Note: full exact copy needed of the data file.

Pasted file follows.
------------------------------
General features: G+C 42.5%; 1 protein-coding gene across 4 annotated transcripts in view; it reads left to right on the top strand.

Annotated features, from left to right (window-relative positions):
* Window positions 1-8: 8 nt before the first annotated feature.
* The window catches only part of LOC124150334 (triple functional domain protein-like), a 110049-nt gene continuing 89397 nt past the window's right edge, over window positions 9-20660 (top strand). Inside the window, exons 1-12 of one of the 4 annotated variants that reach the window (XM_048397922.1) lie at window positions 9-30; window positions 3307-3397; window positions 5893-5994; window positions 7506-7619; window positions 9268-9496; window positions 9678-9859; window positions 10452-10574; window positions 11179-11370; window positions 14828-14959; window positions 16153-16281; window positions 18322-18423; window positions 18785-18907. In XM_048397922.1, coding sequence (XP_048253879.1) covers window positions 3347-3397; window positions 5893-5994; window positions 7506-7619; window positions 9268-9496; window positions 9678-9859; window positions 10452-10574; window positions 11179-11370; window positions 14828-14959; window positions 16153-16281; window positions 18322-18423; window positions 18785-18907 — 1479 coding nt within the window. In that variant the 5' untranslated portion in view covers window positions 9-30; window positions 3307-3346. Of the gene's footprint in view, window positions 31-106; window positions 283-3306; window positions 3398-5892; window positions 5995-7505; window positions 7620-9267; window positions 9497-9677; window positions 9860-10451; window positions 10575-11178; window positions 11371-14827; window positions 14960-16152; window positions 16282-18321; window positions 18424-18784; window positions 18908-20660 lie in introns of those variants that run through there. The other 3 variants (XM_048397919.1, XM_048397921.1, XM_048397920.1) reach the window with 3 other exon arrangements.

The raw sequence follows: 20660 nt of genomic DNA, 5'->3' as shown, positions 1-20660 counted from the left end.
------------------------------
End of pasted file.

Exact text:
General features: G+C 42.5%; 1 protein-coding gene across 4 annotated transcripts in view; it reads left to right on the top strand.

Annotated features, from left to right (window-relative positions):
* Window positions 1-8: 8 nt before the first annotated feature.
* The window catches only part of LOC124150334 (triple functional domain protein-like), a 110049-nt gene continuing 89397 nt past the window's right edge, over window positions 9-20660 (top strand). Inside the window, exons 1-12 of one of the 4 annotated variants that reach the window (XM_048397922.1) lie at window positions 9-30; window positions 3307-3397; window positions 5893-5994; window positions 7506-7619; window positions 9268-9496; window positions 9678-9859; window positions 10452-10574; window positions 11179-11370; window positions 14828-14959; window positions 16153-16281; window positions 18322-18423; window positions 18785-18907. In XM_048397922.1, coding sequence (XP_048253879.1) covers window positions 3347-3397; window positions 5893-5994; window positions 7506-7619; window positions 9268-9496; window positions 9678-9859; window positions 10452-10574; window positions 11179-11370; window positions 14828-14959; window positions 16153-16281; window positions 18322-18423; window positions 18785-18907 — 1479 coding nt within the window. In that variant the 5' untranslated portion in view covers window positions 9-30; window positions 3307-3346. Of the gene's footprint in view, window positions 31-106; window positions 283-3306; window positions 3398-5892; window positions 5995-7505; window positions 7620-9267; window positions 9497-9677; window positions 9860-10451; window positions 10575-11178; window positions 11371-14827; window positions 14960-16152; window positions 16282-18321; window positions 18424-18784; window positions 18908-20660 lie in introns of those variants that run through there. The other 3 variants (XM_048397919.1, XM_048397921.1, XM_048397920.1) reach the window with 3 other exon arrangements.

The raw sequence follows: 20660 nt of genomic DNA, 5'->3' as shown, positions 1-20660 counted from the left end.